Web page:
The difficulty soon ramps up, and the experience suddenly begins to demand more concentration and a deeper involvement. It never becomes truly difficult, and a couple of attempts at Gym leaders usually results in your glorious victory, but it’s more balanced than the first few hours. Once you’re pushed to pay more attention to battles, it all clicks. Its Pokémon become potential tools for your quest, and you develop more of a bond with the monsters in your party.
Choosing your second starter, picking between the iconic trio of Charmander, Bulbasaur and Squirtle is a truly wonderful moment, and it’s there that your journey starts proper. Every single Pokémon looks excellent, and although there are some questionably dated MIDI screeches hidden in the new and improved visual aesthetic, the overall presentation is top notch. There’s a much nicer balance between designs, too, and the fact that every single ‘Mon has been freshly rendered in 3D means that there isn’t such a noticeable disparity between the monsters you saw in 1998, and the ones you saw in Black and White 2.
From there, X&Y only continue to improve, continuously building on the way you see Pokémon. Kalos is a big place, but the introduction of roller skates and a bicycle enable you to traverse quickly across the landscape. The increased pace makes trekking between towns less arduous, and although it took me a few hours to become used to the fiddly controls when maneuvering through towns on skates, it betters the pace of the game in such a way that you couldn’t imagine going back to playing without them.
'Mega Evolution' is yet another new addition, and although these supercharged Pokémon can only be used once per battle, their inclusion is indicative of Game Freak’s direction with X & Y. There’s so much content in each title, there’s the overarching feeling that the Pokémon want to burst out of the 3DS. That said, Mega Evolution is arguably lacking in the grand scheme of what X&Y offer, where surprise is handed out so generously that it’s disappointing when you realise growing your final stage Pokémon to larger-than-life proportions is such a one-note addition. It’s a potential growing point for future installments, but not something Game Freak have capitalised on just yet.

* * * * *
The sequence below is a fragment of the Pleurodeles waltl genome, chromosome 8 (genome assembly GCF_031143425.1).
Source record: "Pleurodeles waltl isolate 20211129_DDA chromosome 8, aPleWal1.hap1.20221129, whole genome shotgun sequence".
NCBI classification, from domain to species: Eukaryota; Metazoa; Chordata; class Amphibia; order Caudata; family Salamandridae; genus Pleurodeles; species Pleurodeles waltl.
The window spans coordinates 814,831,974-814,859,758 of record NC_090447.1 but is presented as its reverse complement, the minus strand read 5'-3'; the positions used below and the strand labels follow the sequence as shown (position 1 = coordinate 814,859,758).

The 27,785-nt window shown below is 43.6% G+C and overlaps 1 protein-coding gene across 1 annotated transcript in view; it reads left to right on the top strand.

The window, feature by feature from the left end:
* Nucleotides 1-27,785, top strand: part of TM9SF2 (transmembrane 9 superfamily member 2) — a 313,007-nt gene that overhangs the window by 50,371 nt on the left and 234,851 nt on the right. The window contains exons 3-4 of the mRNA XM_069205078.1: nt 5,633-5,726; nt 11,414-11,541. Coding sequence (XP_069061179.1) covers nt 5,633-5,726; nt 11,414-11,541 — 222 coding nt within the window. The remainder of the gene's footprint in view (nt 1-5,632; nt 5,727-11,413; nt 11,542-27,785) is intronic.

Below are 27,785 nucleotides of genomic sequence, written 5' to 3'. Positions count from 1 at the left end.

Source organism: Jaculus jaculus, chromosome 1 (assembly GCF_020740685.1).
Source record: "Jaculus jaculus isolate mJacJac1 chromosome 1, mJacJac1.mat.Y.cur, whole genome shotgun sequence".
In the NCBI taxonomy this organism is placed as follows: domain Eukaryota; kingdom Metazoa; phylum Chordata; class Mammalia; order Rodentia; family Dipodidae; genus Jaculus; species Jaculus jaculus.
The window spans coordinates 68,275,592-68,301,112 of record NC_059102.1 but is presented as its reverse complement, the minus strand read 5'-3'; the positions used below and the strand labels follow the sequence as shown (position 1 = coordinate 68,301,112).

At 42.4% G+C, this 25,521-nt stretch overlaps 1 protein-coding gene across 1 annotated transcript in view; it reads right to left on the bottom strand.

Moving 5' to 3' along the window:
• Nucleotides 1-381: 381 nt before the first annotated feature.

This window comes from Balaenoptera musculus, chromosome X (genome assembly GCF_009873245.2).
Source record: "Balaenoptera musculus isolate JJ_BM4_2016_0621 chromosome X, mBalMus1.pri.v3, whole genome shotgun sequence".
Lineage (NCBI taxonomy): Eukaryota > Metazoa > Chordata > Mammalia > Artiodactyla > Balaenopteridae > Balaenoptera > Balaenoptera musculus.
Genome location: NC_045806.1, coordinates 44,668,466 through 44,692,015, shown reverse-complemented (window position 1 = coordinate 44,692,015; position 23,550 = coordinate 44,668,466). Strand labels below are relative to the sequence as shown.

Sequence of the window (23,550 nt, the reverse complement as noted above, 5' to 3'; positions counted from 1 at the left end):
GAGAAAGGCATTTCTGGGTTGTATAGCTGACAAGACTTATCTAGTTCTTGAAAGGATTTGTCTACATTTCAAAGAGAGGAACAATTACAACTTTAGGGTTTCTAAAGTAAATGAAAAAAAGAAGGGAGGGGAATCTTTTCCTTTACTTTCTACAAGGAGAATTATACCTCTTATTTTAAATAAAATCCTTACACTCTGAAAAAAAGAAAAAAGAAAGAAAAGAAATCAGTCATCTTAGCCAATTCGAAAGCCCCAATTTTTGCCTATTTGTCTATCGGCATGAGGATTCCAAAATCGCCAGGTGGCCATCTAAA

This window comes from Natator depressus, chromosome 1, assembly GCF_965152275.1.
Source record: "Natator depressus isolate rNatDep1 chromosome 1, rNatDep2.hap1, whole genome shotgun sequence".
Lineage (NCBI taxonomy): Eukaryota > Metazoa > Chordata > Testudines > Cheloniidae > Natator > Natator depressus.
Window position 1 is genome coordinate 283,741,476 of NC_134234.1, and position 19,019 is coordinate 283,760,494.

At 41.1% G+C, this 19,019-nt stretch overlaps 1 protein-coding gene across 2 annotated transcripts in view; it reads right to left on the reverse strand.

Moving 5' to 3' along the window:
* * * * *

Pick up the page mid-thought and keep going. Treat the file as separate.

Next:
On top of the hundreds of Pokémon to collect and Trainers to battle, dozens of towns to explore and a raft of Gym leaders to defeat, X&Y also revolutionises social interaction in Pokémon. Your bottom screen on the 3DS acts as a home for your bag, Pokédex and other tools, but also as a constantly updating menu for your friends’ activities in-game, and a history of passersby and acquaintances that you meet along the way.
All this information is fed into the trading and battling systems. You can chat with friends using the 3DS’ microphone and speaker while battling in arenas, and can use a handful of different matchmaking settings to tune the game to your preferences. This constant feed of social information transforms X&Y into entirely different experiences, where you’re pushed to break out of battling with AI trainers to fight your friends (and enemies) as well.
While the myriad options in which to interact with other players could be cumbersome, especially on a machine the size of the 3DS, Game Freak embraces the touchscreen capabilities and turns a potential flaw into a major strength, handling the online connectivity really impressively. It’s simple to jump into battle, trade and interact with anyone on your bottom screen, and keeps you entirely in touch with the world of other Trainers.
The world Game Freak has crafted here is a symbol of everything it means to be a Pokémon trainer. Like the monsters that inhabit your Pokédex, it’s full of magical secrets and evolutionary surprises that you’re left to discover on your own, but with the tools to break out of the limits of your 3DS to enter into a bustling social community of competition and trading. Thankfully, X&Y’s mega evolution looks anything but temporary.